Locals benefit from
regional cricket reuse project

More than 450 items of cricket equipment have been collected for reuse by local schools, disadvantaged individuals, and families, under an innovative new regional scheme led by the Centre for Sustainable Design (CfDS) at the University for the Creative Arts (UCA).

31 May 2024

The Cricket Reuse Project, which takes unwanted cricket equipment and then redistributes it, ran three pilots with Frensham, Rowledge and Spencer Cricket Clubs in Surrey.

The combined Frensham and Rowledge pilots collected around 190 donated items of cricket gear and half of it has already been redistributed.

In terms of environmental impact, this means around 75kg of equipment has been diverted from landfill and carbon was reduced by 800kg (based on 80% use over 3 years).

Adam Hill, Head of Physical Education and Health & Social Care at Ash Manor School was able to pick up a mixture of pads, gloves, bats, and shoes for use in school cricket games and by students who have started to play the game but don’t have their own kit.

Adam said: “We want to give students equal opportunity to play the great game of cricket in what can be an expensive sport.

“Sport is so important for young peoples’ development, taking them away from technology in the world today. These donations will hugely impact the physical health of students playing cricket and their mental and social health too.”

Gualaqa Nawid photographed at Headley, Whitehill & Bordon Cricket Club. Cricket Gear Reuse Project

Another beneficiary of the scheme is 34-year-old Afghan refugee Gualaqa Nawid from Bordon, who relocated with his family to the UK from Afghanistan in 2023, through the Government’s Afghan Relocations and Assistance Policy (ARAP).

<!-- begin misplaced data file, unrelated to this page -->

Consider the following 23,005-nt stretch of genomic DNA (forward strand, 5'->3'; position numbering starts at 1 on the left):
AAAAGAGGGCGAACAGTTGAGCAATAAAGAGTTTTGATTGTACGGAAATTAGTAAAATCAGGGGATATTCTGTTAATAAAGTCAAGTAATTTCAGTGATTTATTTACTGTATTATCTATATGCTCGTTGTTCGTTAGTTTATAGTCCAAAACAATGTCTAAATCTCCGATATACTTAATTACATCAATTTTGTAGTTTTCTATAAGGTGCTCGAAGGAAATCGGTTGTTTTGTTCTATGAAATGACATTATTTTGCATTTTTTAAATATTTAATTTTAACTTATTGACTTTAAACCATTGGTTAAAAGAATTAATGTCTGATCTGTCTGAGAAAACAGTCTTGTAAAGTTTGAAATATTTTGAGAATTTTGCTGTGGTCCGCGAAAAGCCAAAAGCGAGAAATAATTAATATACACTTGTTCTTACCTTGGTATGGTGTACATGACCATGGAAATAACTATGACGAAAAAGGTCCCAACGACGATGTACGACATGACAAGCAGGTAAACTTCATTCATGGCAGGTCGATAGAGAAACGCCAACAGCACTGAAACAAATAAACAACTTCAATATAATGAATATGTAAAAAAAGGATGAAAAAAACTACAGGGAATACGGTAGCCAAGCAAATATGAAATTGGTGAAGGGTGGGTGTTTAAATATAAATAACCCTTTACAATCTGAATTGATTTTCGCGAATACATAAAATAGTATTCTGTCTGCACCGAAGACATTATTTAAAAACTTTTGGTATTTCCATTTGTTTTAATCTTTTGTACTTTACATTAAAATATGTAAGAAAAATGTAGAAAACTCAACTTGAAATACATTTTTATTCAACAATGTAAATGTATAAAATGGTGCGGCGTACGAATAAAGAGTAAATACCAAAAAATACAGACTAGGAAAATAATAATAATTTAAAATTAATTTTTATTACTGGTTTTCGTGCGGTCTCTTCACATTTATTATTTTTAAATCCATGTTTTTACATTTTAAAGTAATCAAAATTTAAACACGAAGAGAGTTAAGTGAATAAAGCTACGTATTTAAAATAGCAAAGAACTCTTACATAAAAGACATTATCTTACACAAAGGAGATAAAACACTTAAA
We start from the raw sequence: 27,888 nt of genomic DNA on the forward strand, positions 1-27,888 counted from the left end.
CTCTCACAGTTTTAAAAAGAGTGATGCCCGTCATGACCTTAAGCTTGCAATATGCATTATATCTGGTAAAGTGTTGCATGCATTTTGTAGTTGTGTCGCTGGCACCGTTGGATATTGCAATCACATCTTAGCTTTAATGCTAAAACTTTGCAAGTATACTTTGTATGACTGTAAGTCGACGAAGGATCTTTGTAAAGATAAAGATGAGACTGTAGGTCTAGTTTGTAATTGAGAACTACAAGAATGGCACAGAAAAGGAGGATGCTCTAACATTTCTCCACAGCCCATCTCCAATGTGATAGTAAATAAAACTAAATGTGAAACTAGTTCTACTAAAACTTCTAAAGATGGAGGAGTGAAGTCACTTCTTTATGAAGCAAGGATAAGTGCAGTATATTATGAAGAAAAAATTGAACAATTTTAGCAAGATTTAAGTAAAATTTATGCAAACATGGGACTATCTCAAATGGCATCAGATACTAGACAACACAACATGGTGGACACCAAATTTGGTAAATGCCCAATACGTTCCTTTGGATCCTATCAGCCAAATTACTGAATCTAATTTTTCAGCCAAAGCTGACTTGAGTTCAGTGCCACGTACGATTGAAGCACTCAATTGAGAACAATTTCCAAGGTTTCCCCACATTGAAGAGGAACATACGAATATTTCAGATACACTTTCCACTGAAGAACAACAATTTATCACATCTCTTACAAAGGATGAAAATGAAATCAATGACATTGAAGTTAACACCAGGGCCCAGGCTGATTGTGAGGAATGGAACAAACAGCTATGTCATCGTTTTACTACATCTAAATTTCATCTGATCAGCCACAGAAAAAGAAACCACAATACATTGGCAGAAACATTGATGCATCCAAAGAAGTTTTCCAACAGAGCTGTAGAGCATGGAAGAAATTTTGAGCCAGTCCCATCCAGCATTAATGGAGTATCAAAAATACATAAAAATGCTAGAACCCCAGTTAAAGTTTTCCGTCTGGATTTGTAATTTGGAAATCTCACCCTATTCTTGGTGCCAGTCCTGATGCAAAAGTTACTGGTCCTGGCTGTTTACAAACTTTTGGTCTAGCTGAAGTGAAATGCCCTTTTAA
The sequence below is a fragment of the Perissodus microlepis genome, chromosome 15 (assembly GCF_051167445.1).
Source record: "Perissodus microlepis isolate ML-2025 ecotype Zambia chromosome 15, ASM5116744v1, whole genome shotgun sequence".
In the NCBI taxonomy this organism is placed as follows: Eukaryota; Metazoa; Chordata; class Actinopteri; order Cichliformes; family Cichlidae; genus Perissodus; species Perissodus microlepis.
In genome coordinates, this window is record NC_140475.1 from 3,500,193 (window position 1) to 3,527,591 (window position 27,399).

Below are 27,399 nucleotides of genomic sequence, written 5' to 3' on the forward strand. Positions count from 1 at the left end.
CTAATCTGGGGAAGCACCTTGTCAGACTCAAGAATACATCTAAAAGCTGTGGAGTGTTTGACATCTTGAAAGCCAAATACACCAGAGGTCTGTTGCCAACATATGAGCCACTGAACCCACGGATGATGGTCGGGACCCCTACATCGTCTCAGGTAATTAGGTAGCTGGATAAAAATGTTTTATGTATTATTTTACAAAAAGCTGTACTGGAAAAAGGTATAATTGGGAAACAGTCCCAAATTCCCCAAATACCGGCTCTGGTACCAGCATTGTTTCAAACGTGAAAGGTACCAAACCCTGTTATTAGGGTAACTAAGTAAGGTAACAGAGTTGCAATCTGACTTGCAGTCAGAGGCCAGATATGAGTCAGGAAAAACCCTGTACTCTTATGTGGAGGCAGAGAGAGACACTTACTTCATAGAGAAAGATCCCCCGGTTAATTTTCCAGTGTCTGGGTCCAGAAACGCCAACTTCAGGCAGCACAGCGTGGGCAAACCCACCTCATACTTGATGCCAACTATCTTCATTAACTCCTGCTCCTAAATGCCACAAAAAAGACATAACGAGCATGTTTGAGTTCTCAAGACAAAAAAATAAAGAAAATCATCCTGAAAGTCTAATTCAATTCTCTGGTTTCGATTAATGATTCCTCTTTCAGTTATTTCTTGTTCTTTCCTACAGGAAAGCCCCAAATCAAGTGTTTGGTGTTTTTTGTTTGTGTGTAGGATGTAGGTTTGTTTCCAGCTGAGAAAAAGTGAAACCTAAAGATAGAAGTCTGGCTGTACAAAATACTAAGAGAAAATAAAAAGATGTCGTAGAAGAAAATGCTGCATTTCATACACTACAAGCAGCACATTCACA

Gul, who now plays for Headley, Whitehill & Bordon Cricket Club, has been playing cricket ever since he watched the T20 final between Pakistan and India in 2007. After leaving all his equipment back home in Afghanistan the donations meant he could play with his own equipment again.

 “I have a lot of experience in cricket management and events, so the cricket gear donations have helped me a lot, enabling me to play matches and train with my own equipment rather than borrowing it from others,” he said.

“I would like to thank those individuals who donated their cricket gear and would suggest that others, if able to do so, do the same, because now I am able to play a sport I enjoy.”

The Spencer Cricket Club is currently organising the distribution of more than 250 items they collected, and conversations have started with a major organisation to expand the programme to cricket clubs across the country.

The project is led by Professor Martin Charter, the Director of the University for the Creative Arts’ (UCA) Centre for Sustainable Design and supported by the Surrey Cricket Foundation.

“This local scheme proves that tonnes of cricket gear could be going to waste each year, even though the majority of it is good quality and has lots of play left in it,” he said.

He added that 95% of the donated cricket gear was reusable, with some items still in their original packaging.

To learn more and to find out how to set up your own scheme, visit the Centre for Sustainable Design website: www.cfsd.org.uk/projects/cgr